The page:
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A Look into the Past: Farmville’s fling with spring

There’s a tale told about a judge some 200 years ago in Farmville who happened to gaze out his courtroom window one warm April day.

The lordly dignitary, upon seeing a cluster of wild daisies that had just burst into bloom, stood up and announced, “You all may leave. I have just discovered that I have an important appointment — with spring!”

Although we usually don’t think of it that way, all of us have an appointment with spring. In nearly every society, spring means rebirth, renewal and regrowth.

Technically speaking, spring begins at the instant of vernal equinox — when there are exactly equal hours, minutes and seconds of daylight and darkness. For Farmville folks the vernal equinox will fall each year on March 19, 20 or 21, depending on the angle of the sun.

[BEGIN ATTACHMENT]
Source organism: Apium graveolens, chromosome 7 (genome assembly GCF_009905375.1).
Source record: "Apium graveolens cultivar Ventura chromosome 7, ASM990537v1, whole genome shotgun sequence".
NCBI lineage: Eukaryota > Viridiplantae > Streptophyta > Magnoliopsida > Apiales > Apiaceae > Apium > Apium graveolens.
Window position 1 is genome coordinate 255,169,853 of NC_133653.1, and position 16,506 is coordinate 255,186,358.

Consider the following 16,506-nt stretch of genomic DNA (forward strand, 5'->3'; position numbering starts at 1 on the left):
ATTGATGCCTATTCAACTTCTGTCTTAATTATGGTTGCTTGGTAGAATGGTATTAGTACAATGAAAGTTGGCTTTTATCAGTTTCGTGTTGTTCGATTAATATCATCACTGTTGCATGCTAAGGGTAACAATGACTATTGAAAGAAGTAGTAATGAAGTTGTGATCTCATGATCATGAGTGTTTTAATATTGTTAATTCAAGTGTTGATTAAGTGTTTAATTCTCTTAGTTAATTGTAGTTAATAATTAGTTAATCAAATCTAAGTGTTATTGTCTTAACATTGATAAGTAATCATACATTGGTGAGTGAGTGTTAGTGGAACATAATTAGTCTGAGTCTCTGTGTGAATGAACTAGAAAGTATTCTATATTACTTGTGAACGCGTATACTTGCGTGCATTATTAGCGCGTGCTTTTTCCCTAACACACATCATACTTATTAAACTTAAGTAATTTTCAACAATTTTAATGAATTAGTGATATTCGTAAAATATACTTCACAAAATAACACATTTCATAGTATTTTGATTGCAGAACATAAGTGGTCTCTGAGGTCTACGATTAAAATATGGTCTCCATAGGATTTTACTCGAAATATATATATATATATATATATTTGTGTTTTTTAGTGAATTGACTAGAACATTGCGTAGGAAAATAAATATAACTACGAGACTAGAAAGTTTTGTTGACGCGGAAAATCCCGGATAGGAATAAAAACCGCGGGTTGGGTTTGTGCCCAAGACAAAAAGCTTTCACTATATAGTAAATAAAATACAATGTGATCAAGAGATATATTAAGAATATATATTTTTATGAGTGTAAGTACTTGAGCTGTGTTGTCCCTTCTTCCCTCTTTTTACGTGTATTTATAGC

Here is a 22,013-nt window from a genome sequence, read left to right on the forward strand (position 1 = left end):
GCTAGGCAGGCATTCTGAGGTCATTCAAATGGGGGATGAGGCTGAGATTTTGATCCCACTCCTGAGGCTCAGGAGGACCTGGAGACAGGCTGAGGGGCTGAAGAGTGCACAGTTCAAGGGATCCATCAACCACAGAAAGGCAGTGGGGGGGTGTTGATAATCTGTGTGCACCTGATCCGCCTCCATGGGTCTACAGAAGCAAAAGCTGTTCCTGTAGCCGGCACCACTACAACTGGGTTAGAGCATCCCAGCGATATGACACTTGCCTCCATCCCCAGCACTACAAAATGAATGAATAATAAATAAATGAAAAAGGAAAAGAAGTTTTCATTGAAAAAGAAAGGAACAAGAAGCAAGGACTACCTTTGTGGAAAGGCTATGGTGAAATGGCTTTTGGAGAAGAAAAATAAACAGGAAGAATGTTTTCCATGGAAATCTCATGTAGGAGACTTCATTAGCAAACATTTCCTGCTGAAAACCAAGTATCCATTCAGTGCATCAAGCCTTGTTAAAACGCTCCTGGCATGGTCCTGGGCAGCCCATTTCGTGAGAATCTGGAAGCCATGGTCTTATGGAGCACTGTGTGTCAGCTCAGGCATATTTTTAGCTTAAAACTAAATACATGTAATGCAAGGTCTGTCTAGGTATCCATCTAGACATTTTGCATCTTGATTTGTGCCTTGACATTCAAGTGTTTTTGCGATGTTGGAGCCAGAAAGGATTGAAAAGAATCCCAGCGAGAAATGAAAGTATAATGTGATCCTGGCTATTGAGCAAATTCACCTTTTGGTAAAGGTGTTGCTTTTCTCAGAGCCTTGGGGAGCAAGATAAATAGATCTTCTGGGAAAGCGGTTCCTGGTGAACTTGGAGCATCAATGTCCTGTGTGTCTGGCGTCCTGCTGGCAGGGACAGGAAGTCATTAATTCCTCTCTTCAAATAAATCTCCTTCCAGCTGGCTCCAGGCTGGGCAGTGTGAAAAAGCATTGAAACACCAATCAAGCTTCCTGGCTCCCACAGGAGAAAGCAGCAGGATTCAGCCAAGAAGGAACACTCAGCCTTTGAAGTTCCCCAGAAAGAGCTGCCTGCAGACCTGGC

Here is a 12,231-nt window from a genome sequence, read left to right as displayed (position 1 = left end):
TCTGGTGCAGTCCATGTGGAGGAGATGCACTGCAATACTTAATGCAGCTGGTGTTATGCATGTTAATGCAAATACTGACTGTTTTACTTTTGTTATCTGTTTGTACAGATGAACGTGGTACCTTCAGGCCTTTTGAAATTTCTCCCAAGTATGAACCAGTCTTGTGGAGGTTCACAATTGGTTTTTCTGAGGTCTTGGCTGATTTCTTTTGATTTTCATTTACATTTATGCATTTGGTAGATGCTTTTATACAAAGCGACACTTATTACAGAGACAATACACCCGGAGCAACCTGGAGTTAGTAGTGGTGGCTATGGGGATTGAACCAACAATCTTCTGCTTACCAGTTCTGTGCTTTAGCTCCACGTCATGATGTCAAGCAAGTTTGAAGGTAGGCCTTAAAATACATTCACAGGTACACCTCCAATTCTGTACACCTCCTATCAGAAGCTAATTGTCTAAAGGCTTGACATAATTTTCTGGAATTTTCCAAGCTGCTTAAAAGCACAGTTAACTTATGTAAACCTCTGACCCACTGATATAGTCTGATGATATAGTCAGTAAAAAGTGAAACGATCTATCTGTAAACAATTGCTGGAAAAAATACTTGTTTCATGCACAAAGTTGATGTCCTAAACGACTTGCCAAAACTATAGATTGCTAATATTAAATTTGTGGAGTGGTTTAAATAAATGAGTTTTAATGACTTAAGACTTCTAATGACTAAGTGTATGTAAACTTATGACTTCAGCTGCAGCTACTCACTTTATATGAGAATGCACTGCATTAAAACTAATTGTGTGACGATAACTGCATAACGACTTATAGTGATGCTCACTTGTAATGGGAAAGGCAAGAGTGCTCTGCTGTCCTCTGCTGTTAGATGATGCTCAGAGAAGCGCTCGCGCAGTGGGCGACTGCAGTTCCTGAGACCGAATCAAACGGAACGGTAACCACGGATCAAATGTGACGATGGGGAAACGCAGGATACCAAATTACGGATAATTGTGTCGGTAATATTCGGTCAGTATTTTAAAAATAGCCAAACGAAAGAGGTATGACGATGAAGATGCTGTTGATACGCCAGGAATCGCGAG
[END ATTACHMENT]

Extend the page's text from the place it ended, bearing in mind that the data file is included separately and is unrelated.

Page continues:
For thousands of years this astronomical event has been a signal for humans to “get ready.”

The arrival of spring and the days and weeks following were packed with social events and festivities. People in the past usually understood why these activities were symbolic of spring. Today we frequently continue the customs but have lost sight of their origins and meaning.